How Are Series I Bond Interest Rates Determined?

Interest Rates and Asset Prices
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Understanding the interest rate on a Series I savings bond is a bit complex, as it's made up of two components—a fixed interest rate and an inflation modifier interest rate. The combined value of these two interest rates determines the interest rate that will be paid on your Series I savings bonds.

This means that, unlike other bond types, the I bond interest rate is variable; that is, it changes over time and you won't be able to project the value of your bonds, say, 10 or 20 years from now. That is made up for by the fact that the bonds have built-in inflation protection from the United States Treasury Department.

The Series I Bond Fixed Rate Component

The first part of the I bond interest rate calculation is the fixed rate component. It is announced every May and November for the following six-month period and is determined by the Secretary of the Treasury, or by someone whom the Secretary has designated. The fixed rate is set for the life of the bond. This is important.

Remember, though, that the fixed rate of return on your I bonds is not a guaranteed minimum interest rate.

You have to factor in the inflation rate, which we will get to in a moment. If the United States experienced deflation, it's possible your I bonds could have a return of 0%.

The fixed-rate component of Series I savings bonds was at a much higher level of 3.40% in September 1998, but sunk all the way down to 0% in May of 2017, with a slight rebound up to 0.50% in November 2018. It returned to 0% in May and November 2020.

The I bond inflation rate component is announced each May and November, just like the fixed rate component, and is good for the following six-month period.

The inflation rate component is determined by changes in the Consumer Price Index, or CPI, which has long been used to gauge inflation in the United States. If the United States is in deflation, this interest rate can be negative. Otherwise, it rises to keep pace with changes in inflation so the bondholder doesn't lose purchasing power.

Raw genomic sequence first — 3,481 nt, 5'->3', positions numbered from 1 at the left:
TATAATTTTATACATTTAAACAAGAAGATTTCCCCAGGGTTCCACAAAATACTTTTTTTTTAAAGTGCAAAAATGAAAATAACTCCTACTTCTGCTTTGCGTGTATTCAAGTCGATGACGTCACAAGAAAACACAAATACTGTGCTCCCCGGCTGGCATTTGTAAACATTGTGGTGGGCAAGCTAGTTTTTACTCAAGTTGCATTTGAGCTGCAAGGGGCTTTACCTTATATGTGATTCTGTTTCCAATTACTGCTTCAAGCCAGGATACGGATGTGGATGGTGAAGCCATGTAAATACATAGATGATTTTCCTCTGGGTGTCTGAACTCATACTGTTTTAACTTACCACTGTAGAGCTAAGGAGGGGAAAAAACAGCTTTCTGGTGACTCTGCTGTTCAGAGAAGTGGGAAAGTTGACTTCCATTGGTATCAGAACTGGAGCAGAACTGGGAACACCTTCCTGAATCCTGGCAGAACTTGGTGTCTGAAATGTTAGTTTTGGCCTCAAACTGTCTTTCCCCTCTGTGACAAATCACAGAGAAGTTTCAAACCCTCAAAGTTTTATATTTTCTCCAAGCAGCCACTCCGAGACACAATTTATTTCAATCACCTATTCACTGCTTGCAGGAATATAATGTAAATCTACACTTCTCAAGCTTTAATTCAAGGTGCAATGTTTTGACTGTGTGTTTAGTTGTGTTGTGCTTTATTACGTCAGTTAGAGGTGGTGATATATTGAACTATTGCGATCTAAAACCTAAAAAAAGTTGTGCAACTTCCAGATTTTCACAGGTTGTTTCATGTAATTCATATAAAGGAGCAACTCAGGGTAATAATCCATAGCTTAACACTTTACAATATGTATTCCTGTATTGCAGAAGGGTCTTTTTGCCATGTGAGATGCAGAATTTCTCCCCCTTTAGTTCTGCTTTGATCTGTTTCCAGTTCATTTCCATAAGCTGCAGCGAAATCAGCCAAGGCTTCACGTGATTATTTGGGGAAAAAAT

The inflation rate component of Series I savings bonds is more volatile and has varied from a high of 2.85% in November 2005 to a low of -2.78% in May 2009. As of November 2020, it sat at 0.84%.

The inflation rate is combined with the fixed rate component of the Series I savings bond to calculate the composite rate.

Calculating the Interest Rate on Series I Bonds

According to the United States Treasury, the actual formula for calculating the composite interest rate on Series I savings bonds is:

Composite rate = [Fixed rate + (2 x Semiannual inflation rate) + (Fixed rate x Semiannual inflation rate)]

The good news is you'll never have to calculate the composite rate for yourself. Instead, you can visit the United States Treasury Department website, which posts the fixed rates, inflation rates, and composite rates for the current period, as well as past periods, for all savings bonds.

Take this description of how Series I Bonds are calculated:

When one of the inputs to the composite rate is below zero, the Treasury won't pay a negative rate on the bonds. Whenever a negative rate is produced, the Treasury uses a zero rate, something that has happened with increasing frequency in recent years due to the Federal Reserve's monetary policies. 

For example, Series I savings bonds issued between May 1, 2015, and October 31, 2015, earned 0% interest. That is because the inflation rate was -0.80% and the fixed rate was 0%. 

As another example, in November 2009, the fixed rate was set at 0.10% and the inflation rate at -2.78%, resulting in a composite interest rate of zero. There is, quite literally, almost no good reason to select these investments over FDIC-insured certificates of deposit at the moment. 

Historical I Bond Rates

While set at 1.68% through April 2021, the composite rate doesn't currently offer much more than a high-yield savings account. However, things weren't so dire back in early 2010 when the Series I savings bond rate was set as follows:

Fixed rate = 0.30%
Semiannual inflation rate = 1.53%

Composite rate = [Fixed rate + (2 x Semiannual inflation rate) + (Fixed rate x Semiannual inflation rate)]
Composite rate = 0.0030 + (2 x 0.0153) + ( 0.0030 x 0.0153)]
Composite rate = [0.0030 + 0.0306 + 0.0000459]
Composite rate = 0.0336459]
Composite rate = 0.0336
Composite rate = 3.36%

It's a good practice to keep an eye on the reset dates because when the interest rates are attractive, it's hard to beat the Series I savings bond due to its many advantages over traditional corporate bonds or even tax-free municipal bonds.

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